"The outlook wasn't brilliant for the Mudville 9 that day."
It's spring time again...the birds are chirping, the grass is green, El Nino finally seems to be leaving us alone...and the excitement of baseball season is in the air. So, right on schedule, EA Sports has released their newest baseball game for the Playstation, Triple Play '99 (No, I don't know why its called 99 even though it represents the 98 season).
Overall, the game is very similar to Triple Play '98. It even features the same corny announcers that amuse you for only a few games before getting boring, but at least they say different lines than last year.
Most of the basic controls, such as fielding, hitting, and pitching, have stayed the same, so anyone who has played last year's version should have no trouble picking up the game. You still have normal and aggressive throws, normal and aggressive swings, diving catches in the field and a wide variety of pitches from which to choose. For those of you who have never played a Triple Play game before, the controls are a bit complex, but easy to master with a little practice.
Triple Play '99 features all 30 major league teams (including the two new expansion teams) with complete 1998 rosters. It has a variety of stats for all the players, but offers no team stats. You can play an exhibition game, a tournament, or a full season. Also, it offers a career mode, with drafts after the season and the option to create players. I find this a little ridiculous, however. Lets be realistic...what sane human being would actually play a 162 game baseball season, let alone multiple seasons in a career mode? (Ed Note: We might know a few....).
The only major difference between this year's and last year's play control is in the base running. Previously, you needed to use button combinations (i.e. X and up, or L2 and right) to lead off, steal, and run the bases. This year, EA simplified base running so that all you use is the D pad, making this aspect of the game much more user-friendly.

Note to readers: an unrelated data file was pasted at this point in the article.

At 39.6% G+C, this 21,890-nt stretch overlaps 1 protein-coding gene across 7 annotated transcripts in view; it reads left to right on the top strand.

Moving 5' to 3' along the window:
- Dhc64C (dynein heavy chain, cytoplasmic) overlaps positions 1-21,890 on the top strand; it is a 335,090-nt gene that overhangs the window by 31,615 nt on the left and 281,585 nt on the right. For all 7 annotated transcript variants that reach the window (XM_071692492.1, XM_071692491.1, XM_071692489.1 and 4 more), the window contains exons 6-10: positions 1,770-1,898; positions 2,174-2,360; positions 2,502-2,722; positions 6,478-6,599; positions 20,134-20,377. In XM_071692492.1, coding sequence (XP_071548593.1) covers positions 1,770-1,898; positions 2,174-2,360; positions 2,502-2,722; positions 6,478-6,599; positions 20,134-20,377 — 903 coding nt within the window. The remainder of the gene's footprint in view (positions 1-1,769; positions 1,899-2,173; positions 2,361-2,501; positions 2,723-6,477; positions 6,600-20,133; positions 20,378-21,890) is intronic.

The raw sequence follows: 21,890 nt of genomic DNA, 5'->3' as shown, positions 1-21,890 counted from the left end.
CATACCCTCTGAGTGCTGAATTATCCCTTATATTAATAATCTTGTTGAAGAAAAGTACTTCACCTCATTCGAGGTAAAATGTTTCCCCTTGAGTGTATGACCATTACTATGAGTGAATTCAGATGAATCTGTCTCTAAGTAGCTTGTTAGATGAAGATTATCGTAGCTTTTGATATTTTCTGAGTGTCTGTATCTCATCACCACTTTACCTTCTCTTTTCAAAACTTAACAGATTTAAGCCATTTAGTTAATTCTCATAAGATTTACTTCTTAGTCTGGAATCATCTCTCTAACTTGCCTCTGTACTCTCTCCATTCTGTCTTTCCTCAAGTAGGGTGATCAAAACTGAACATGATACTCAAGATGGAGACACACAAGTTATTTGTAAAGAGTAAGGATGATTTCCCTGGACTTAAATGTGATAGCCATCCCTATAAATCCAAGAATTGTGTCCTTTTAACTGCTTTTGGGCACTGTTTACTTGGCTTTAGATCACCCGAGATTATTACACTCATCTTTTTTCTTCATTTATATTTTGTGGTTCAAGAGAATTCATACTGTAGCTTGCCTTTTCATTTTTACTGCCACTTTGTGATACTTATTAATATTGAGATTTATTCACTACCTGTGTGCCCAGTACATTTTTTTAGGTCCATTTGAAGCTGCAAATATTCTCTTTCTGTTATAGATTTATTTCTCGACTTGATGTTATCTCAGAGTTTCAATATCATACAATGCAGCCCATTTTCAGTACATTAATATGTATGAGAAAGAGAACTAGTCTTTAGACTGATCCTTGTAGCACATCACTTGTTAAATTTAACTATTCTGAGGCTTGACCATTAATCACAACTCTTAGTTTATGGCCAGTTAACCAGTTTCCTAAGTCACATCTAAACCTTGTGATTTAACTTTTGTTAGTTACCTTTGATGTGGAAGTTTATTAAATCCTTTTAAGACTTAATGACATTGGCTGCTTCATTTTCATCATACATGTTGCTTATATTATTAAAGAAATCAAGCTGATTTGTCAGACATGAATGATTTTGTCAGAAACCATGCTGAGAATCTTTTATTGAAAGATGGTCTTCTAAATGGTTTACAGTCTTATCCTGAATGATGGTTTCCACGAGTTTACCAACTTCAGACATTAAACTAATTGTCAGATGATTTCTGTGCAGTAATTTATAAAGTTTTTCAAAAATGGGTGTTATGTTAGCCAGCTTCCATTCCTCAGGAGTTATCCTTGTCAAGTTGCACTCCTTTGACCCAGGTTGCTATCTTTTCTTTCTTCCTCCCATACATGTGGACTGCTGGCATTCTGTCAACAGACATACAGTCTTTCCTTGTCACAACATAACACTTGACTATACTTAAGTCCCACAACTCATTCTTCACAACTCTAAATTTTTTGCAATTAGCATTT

There is one interesting new addition to base running - you can now have a collision with the catcher at home plate and sometimes knock the ball out of his hands. While this sounds like a cool addition, in reality it's a bit cheesy. Instead of actually colliding with the catcher, the catcher sort of dives out of your way. Not too high on the realism scale, but at least they tried.
In the strategy department, the game is virtually identical to last year's version. You still have all the same options, such as positioning your fielders, calling hit and runs, and needing to warm up your relief pitchers before subbing them into the game. Triple Play '99 still has that annoying quirk that resets everything to the default strategies after every pitch, making it frustratingly time consuming to effectively use the strategy options.
The AI has undergone some change as well. The computer actually plays smart baseball. For example, it will run from first to third on a single, attempt steals at appropriate times, bring in relief pitchers on time, etc. Hooray!
The game's most noticeable change over last year's version is the graphics. It still features polygon graphics, which work well. But the new camera angles make the game very difficult to play. Basically, it feels like you're watching the game on TV. The camera angles change frequently, which can often be disorienting. For example, immediately after you use the shortstop to throw the ball to first, the angle changes to a view behind the first baseman. In most situations where you take an action, the camera changes. This causes the game to run a bit slow, and the graphics are very choppy, especially when fielding. This also makes the game take a long time to play - I averaged over an hour for a nine inning game. This always seemed too long, as I usually grew bored around the sixth inning. It was too much like watching real baseball to be a fun video game.
Overall, however, Triple Play '99 captures much of what has made the series so successful over the years. The minor flaws hold it back from greatness, but it's still a good game.